An Inconvenient Truth, By Davis Guggenheim

1146 words - 5 pages

The evidence that we have reached an ecological tipping point is incontrovertible. Davis Guggenheim’s An Inconvenient Truth presents the current situation of our environment, as well as its potential future, by utilizing footage from Al Gore’s traveling slideshow presentation interspersed with interviews of the man who “used to be the next president of the United States of America.” While Gore may give this self-description jokingly, this is undoubtedly a political film, not lacking political bias. At its core however, this is a film that addresses a lack of government honesty and responsibility. This is a film that forces the viewer to question why they have not been informed of carbon dioxide emissions before. While an abundance of scientific research is used to back the once controversial idea of global climate change, the film is also teeming with personal stories from Al Gore. Guggenheim uses Gore’s experiences to allegorize larger issues, as well as to make the former vice president relatable and credible. However, the use of a figure of Gore’s stature comes at a price: biased interviews and manifesting large scale environmental problems in the politician-turned-activists forces skeptics to associate an ominous, indiscriminate issue with Democrat Al Gore and the liberal agenda. Al Gore as An Inconvenient Truth’s spokesperson for global warming is, undoubtedly, a double-edged sword.
Throughout the film, Guggenheim develops the technique of using heavy ideas to evoke an emotional response. After Al Gore awkwardly dabbles in romanticism, describing the effect of standing in nature, the film essential begins with the former vice president bringing the attention of the audience to a pale, blue dot in a space probe image taken 4 billion miles away. This pixel, which is later revealed to be Earth, puts into perspective man’s true place in the universe, despite the delusion of self-importance. The idea that Earth, the only habitable location for humans, is worth preserving is further reinforced by a personal story of Gore’s. An emotional retelling of Al Gore’s son’s near-death experience after being run over by a car immediately draws the audience in. This is one of the many emotion-inducing images used throughout the film. This glimpse into one of the most painful moments of Gore’s personal life makes him relatable while also driving home the point that gratitude and obligation are often realized when faced with the possibility of loss.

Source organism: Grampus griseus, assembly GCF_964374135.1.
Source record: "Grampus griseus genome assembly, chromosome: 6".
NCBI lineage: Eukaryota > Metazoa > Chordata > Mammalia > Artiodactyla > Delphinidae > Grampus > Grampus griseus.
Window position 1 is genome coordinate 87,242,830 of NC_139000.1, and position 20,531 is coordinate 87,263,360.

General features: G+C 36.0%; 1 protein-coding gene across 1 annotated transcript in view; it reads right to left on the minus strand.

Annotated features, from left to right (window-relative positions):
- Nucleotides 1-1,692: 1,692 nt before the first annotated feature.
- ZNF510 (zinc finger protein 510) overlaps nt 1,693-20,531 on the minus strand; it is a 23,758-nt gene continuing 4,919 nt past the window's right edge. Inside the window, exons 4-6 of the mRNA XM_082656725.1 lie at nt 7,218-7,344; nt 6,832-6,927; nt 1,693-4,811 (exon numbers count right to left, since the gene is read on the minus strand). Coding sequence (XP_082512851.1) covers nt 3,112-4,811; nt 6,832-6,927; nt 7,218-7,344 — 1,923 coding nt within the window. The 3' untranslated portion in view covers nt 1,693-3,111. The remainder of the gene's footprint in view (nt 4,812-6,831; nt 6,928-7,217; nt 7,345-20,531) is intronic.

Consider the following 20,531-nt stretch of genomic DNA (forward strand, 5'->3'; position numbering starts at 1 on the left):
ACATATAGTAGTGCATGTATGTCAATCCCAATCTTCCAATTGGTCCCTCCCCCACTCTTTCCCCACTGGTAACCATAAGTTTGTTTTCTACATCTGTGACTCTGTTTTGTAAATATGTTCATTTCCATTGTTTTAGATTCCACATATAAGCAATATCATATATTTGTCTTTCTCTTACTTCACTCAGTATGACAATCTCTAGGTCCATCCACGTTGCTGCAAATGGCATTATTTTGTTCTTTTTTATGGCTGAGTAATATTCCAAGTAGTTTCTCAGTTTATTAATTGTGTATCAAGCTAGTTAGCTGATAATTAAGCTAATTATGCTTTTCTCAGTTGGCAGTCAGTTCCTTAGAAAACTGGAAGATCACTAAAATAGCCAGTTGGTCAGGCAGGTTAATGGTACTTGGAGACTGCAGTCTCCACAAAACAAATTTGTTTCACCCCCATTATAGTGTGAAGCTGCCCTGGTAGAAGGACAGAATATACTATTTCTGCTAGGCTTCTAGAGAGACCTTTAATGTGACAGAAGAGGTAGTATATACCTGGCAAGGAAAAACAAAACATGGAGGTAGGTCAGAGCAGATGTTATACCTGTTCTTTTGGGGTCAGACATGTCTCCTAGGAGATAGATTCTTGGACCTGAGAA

Guggenheim makes his most poignant analogy between global climate change and Al Gore’s personal life with a story of the tobacco industry. As a tobacco grower, Gore’s father and many others continued to deny and ignore the scientific evidence regarding the dangers of tobacco, primarily because it would have affected their primary source of income. This changed, however, when Al’s older sister, Nancy, died from lung cancer. As Gore states, it is very clear that sometimes it takes too long to “connect the...

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